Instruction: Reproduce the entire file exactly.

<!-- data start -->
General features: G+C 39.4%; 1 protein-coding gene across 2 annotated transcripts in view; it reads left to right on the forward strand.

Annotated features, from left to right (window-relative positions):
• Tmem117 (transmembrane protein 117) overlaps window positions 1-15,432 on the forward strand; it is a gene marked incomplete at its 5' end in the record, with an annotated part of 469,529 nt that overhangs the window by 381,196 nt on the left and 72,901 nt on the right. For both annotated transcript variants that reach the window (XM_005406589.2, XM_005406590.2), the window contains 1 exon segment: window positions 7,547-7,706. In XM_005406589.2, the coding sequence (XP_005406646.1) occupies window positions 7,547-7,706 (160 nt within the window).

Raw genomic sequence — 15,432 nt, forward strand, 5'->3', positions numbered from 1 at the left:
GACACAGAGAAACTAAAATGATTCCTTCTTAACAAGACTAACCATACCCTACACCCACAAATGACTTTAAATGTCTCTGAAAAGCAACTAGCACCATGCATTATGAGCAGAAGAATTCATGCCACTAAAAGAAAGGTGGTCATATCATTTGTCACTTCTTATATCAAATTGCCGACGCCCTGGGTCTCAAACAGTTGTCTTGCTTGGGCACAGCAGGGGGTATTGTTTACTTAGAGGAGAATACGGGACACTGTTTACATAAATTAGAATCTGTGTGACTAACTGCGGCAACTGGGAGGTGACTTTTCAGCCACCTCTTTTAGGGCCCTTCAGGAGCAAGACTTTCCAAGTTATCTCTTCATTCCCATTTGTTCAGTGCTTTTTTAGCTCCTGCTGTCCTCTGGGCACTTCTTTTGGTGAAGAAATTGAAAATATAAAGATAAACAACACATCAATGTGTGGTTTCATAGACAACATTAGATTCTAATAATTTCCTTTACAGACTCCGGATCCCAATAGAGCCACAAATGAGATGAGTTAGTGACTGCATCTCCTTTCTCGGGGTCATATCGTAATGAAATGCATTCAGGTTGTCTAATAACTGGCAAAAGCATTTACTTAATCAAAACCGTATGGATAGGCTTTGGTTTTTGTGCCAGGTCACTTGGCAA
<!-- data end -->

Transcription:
General features: G+C 39.4%; 1 protein-coding gene across 2 annotated transcripts in view; it reads left to right on the forward strand.

Annotated features, from left to right (window-relative positions):
• Tmem117 (transmembrane protein 117) overlaps window positions 1-15,432 on the forward strand; it is a gene marked incomplete at its 5' end in the record, with an annotated part of 469,529 nt that overhangs the window by 381,196 nt on the left and 72,901 nt on the right. For both annotated transcript variants that reach the window (XM_005406589.2, XM_005406590.2), the window contains 1 exon segment: window positions 7,547-7,706. In XM_005406589.2, the coding sequence (XP_005406646.1) occupies window positions 7,547-7,706 (160 nt within the window).

Raw genomic sequence — 15,432 nt, forward strand, 5'->3', positions numbered from 1 at the left:
GACACAGAGAAACTAAAATGATTCCTTCTTAACAAGACTAACCATACCCTACACCCACAAATGACTTTAAATGTCTCTGAAAAGCAACTAGCACCATGCATTATGAGCAGAAGAATTCATGCCACTAAAAGAAAGGTGGTCATATCATTTGTCACTTCTTATATCAAATTGCCGACGCCCTGGGTCTCAAACAGTTGTCTTGCTTGGGCACAGCAGGGGGTATTGTTTACTTAGAGGAGAATACGGGACACTGTTTACATAAATTAGAATCTGTGTGACTAACTGCGGCAACTGGGAGGTGACTTTTCAGCCACCTCTTTTAGGGCCCTTCAGGAGCAAGACTTTCCAAGTTATCTCTTCATTCCCATTTGTTCAGTGCTTTTTTAGCTCCTGCTGTCCTCTGGGCACTTCTTTTGGTGAAGAAATTGAAAATATAAAGATAAACAACACATCAATGTGTGGTTTCATAGACAACATTAGATTCTAATAATTTCCTTTACAGACTCCGGATCCCAATAGAGCCACAAATGAGATGAGTTAGTGACTGCATCTCCTTTCTCGGGGTCATATCGTAATGAAATGCATTCAGGTTGTCTAATAACTGGCAAAAGCATTTACTTAATCAAAACCGTATGGATAGGCTTTGGTTTTTGTGCCAGGTCACTTGGCAA